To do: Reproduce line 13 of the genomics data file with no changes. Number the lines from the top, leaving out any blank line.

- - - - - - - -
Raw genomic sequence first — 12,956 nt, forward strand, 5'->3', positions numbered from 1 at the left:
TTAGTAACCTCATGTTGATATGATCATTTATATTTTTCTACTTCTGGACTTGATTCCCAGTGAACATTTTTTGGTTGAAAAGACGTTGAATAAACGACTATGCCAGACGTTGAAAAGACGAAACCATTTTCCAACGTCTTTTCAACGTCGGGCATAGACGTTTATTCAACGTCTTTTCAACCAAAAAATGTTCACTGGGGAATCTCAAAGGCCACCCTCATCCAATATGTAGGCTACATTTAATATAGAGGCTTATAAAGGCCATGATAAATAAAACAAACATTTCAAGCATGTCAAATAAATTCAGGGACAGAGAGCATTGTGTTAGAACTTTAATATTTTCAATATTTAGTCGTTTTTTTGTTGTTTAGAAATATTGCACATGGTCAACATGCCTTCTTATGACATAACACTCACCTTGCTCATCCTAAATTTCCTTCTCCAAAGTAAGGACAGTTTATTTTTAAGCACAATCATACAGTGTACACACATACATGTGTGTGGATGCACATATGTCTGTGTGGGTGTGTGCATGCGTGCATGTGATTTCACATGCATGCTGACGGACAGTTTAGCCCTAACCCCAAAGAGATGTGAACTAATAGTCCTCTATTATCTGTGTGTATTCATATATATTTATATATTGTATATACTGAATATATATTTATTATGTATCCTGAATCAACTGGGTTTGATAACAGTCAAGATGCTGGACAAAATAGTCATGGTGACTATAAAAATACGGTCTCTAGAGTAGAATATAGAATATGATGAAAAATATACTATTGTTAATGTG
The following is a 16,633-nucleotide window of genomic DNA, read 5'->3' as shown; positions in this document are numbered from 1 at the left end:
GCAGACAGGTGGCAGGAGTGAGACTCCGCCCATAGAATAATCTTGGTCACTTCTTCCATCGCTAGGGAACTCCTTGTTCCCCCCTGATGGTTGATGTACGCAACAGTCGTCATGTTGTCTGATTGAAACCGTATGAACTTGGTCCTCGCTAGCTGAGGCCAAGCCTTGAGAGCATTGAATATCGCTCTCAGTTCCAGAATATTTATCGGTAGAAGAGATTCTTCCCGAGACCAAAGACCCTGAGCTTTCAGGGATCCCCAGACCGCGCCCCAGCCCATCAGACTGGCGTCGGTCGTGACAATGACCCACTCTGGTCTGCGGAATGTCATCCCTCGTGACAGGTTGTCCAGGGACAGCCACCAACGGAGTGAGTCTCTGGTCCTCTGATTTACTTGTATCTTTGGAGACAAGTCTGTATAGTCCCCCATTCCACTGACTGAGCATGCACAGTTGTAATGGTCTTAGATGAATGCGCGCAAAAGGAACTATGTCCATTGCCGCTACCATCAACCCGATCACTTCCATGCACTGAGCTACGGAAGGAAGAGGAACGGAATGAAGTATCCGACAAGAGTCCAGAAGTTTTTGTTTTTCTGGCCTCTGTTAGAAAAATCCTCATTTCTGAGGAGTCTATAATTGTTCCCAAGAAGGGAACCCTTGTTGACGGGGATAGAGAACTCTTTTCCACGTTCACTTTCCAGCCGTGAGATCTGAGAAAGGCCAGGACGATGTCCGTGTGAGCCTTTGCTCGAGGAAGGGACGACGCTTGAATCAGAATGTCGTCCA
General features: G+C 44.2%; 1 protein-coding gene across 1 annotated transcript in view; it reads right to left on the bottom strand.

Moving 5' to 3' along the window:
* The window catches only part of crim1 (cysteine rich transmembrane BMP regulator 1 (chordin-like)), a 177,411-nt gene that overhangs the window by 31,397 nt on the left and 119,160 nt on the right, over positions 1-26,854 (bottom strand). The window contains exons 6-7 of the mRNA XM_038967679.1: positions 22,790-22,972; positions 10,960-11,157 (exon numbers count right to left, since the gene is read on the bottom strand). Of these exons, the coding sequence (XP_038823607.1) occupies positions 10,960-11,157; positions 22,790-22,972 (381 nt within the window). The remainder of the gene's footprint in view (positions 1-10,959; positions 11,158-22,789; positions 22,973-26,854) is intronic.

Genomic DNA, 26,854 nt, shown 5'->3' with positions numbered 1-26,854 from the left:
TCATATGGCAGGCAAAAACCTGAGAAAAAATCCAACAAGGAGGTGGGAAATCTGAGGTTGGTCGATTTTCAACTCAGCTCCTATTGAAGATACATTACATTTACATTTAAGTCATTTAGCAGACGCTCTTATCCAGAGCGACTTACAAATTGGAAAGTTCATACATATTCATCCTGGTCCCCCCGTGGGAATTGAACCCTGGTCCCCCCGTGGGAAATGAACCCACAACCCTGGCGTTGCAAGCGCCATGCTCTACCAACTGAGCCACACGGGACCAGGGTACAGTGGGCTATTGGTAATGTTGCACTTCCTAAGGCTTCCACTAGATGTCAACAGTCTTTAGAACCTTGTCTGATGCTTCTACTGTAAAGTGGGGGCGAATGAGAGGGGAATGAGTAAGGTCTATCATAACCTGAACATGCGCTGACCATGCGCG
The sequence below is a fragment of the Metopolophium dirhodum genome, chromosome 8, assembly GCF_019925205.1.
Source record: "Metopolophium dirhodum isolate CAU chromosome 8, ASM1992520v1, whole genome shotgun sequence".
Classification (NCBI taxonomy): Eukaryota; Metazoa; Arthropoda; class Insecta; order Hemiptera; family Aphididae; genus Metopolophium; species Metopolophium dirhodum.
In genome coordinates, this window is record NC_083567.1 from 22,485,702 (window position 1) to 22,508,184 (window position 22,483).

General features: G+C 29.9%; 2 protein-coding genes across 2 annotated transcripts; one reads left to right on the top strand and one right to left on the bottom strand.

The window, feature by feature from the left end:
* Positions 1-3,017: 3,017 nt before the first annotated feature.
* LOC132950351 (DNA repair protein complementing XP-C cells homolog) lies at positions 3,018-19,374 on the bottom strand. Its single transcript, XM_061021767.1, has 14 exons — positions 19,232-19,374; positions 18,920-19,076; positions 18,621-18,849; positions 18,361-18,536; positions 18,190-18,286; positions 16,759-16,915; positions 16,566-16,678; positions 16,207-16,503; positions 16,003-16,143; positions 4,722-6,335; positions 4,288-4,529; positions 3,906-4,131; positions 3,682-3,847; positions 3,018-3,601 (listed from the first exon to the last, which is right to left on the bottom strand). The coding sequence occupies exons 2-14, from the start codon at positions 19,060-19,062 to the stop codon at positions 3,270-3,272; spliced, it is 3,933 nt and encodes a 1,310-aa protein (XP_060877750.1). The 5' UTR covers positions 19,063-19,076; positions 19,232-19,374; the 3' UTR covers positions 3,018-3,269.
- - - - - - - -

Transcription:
In genome coordinates, this window is record NC_083567.1 from 22,485,702 (window position 1) to 22,508,184 (window position 22,483).